View Date: April 6th, 2002

Rating: ($$$ out of $$$$$)


Ashley Judd Claire Kubik
Morgan Freeman Charles Grimes
Jim Caviezel Tom Kubik 
Adam Scott Lt. Embry
Amanda Peet Jackie Grimaldi
Bruce Davison Brig. Gen Marks
Tom Bower Agent Mullins
Juan  Hernández Maj Hernandez
Michael Gaston Maj Waldron
Jude Ciccolella Col Farrell
Emilio Rivera Salvadoran Man

Directed by:
Carl Franklin 

Written by:
(novel) Joseph Finder 
(screenplay) Grace Cary Bickley 
Yuri Zeltser 

Related Viewings:
Courage Under Fire (1996)
Few Good Men, A (1992)
Anatomy of a Murder (1959)

Official Site:
High Crimes - The Movie

Also see my reviews at:


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Go To Reel Rambling Page



High Crimes

I think Carl Franklin and company watched A Few Good Men, one too many times.  High Crimes is Franklin’s entry into an already crowded genre of military courtroom dramas, most of which have been done much better than this one has.  Franklin pulls out every plotline and cliché in the book, then slaps on a sloppily done, poorly thought out ending, resulting in an effort that should be tried on its accord, for theft, of ideas, and of my time spent watching and writing about it.  I am generally a sucker for any movie that is set in, or even built around, the process of jurisprudence, so High Crimes had an appeal to me, and for the most part kept me interested and watching.  But Franklin fails, where Rob Reiner (Men) Billy Wilder (Witness for the Prosecution) and most notably Hitchcock (Anatomy of A Murder) succeeded, in the wrapup of it all.  A films finale, can be like a lawyers closing argument, the whole case, or story, can hinge upon it, and if the evidence, or setup, doesn’t match or support it, then it fails.  Franklin attempted to copy and emulate some classic films, but it's like a novice attorney reading the words of a famed barrister, if the delivery isn's there, the message and intentions seem empty.  Franklin’s closing argument seems rushed and unnecessarily twisted and muddled, to the point where the audience is left talking about the film, but probably not in the ways that he intends.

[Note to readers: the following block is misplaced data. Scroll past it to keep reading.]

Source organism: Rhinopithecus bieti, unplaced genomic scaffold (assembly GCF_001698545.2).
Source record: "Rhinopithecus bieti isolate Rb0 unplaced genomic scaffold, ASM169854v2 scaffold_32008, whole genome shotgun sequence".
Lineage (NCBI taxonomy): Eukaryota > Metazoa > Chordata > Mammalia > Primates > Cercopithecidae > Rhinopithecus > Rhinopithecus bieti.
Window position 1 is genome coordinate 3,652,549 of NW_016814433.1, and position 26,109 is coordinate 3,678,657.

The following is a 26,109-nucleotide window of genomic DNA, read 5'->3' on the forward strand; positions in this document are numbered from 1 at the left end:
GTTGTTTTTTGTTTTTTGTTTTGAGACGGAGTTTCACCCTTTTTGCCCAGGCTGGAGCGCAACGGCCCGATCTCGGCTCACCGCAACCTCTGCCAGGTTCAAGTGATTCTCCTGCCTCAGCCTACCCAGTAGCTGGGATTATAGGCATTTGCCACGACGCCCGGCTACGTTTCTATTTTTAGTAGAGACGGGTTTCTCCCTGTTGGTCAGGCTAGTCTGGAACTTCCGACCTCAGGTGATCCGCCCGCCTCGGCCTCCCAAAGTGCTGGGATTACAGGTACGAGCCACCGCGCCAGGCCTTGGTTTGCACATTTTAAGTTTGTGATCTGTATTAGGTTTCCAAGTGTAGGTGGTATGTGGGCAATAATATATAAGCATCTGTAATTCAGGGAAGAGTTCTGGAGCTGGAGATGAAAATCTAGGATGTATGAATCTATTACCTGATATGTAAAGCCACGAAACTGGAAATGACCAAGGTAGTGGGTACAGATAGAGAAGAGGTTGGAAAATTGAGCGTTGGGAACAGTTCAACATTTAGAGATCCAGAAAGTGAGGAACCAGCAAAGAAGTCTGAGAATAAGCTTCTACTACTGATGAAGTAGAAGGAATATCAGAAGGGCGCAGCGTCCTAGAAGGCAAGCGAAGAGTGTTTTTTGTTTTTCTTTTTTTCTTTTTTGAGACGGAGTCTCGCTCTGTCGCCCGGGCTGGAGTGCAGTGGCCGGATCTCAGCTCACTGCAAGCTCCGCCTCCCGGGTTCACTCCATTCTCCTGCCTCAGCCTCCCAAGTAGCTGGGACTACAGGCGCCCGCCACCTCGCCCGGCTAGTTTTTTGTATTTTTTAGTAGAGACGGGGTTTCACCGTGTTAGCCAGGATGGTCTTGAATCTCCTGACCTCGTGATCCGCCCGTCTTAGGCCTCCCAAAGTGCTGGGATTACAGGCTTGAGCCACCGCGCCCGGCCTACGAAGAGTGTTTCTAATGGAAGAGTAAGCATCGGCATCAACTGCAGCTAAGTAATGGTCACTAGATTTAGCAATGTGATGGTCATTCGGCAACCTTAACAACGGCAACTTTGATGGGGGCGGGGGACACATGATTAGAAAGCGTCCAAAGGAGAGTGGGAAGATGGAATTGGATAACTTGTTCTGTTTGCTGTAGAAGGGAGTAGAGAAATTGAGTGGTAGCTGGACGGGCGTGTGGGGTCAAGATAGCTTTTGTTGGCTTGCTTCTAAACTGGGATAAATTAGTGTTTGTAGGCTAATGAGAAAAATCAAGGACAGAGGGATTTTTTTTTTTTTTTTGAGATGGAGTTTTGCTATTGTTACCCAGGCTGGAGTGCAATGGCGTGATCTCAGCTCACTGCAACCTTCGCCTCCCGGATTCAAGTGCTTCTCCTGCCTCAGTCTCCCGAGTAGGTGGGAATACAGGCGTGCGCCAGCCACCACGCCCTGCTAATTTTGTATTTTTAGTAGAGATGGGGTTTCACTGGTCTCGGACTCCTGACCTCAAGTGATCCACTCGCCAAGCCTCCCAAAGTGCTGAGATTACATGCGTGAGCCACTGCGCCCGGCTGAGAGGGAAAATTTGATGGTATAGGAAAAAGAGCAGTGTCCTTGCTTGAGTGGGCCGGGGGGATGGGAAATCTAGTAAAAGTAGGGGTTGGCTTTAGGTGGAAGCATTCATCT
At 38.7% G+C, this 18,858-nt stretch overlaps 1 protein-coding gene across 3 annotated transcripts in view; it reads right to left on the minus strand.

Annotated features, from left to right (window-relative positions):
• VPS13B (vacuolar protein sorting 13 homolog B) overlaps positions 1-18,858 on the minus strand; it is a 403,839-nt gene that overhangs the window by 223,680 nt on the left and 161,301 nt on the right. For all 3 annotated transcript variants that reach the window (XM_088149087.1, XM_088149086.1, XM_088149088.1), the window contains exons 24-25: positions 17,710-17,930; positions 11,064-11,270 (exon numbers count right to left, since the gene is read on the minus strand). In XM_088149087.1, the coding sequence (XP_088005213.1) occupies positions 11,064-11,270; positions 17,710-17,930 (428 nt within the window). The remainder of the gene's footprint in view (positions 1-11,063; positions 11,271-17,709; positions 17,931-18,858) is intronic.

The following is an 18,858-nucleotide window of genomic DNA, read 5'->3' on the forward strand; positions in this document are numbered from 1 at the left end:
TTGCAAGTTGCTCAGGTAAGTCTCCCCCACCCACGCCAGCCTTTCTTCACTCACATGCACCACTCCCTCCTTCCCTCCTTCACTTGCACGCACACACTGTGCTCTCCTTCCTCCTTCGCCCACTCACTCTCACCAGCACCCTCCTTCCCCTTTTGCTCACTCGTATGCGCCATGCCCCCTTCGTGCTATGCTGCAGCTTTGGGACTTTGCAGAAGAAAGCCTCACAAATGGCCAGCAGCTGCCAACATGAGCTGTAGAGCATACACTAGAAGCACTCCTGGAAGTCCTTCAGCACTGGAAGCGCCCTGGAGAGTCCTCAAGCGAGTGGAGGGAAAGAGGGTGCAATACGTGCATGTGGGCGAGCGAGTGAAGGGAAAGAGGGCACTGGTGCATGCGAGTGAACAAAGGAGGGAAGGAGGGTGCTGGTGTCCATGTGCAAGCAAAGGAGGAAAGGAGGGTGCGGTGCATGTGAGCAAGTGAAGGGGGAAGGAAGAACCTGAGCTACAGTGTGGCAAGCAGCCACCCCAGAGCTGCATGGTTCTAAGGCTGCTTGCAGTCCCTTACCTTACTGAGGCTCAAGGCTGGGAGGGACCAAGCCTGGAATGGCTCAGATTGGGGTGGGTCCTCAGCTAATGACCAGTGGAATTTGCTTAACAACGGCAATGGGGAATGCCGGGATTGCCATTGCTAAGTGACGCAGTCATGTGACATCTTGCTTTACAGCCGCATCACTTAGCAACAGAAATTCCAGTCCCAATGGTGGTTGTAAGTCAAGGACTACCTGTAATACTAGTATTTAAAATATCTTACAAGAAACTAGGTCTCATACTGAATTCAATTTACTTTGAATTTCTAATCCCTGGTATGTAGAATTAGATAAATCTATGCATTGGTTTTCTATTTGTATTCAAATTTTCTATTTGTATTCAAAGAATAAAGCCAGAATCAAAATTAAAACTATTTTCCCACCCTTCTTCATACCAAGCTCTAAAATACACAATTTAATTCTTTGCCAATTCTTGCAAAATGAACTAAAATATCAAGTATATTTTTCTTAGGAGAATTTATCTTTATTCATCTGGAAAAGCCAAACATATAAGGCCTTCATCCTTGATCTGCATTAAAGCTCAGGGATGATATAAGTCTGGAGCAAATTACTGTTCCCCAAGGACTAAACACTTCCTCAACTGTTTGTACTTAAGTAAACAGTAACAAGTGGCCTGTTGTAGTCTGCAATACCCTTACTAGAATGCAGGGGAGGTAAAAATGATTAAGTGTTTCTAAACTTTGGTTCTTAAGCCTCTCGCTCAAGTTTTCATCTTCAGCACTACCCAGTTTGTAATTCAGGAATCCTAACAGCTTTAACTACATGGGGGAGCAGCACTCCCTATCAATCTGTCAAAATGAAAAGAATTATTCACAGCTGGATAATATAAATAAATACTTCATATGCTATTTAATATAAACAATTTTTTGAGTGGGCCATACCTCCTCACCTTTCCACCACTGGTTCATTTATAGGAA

Crimes tells the story of Claire Kubik, a promising San Francisco attorney (the opening shots will make you want to visit the Bay Area sometime soon, as it was done by someone who knew how to capture the spirit of the town) who finds her world turned upside down when her ex-military husband is accused of leading a massacre in El Salvador in 1988. She enlists the help of a disgraced ex-military lawyer who, of course, has a drinking problem.  Together with the baby faced counsel who was assigned to her husband, she sets out to prove the innocence of husband and/or find out his true identity.  I liked the setup, but as characters and subplots began piling up, I feared that the conclusion may fall victim to overcrowding, or plot convenience, and I wasn’t far off.  The excess of stories and characters become distractions, rather than additions, to a plot where they should have only added flavor.  Davison’s turn as a high-ranking military official (playing the role of Jack Nicholson) XXX’s presence as the young inexperienced counsel (playing the role of Tom Cruise) and XXX’s presence as the gung-ho military man with questionable morals and motives (playing the role of Kiefer Sutherland) along with a man who conveniently appears and disappears, all took away from a film that should have been kept a lot simpler than it was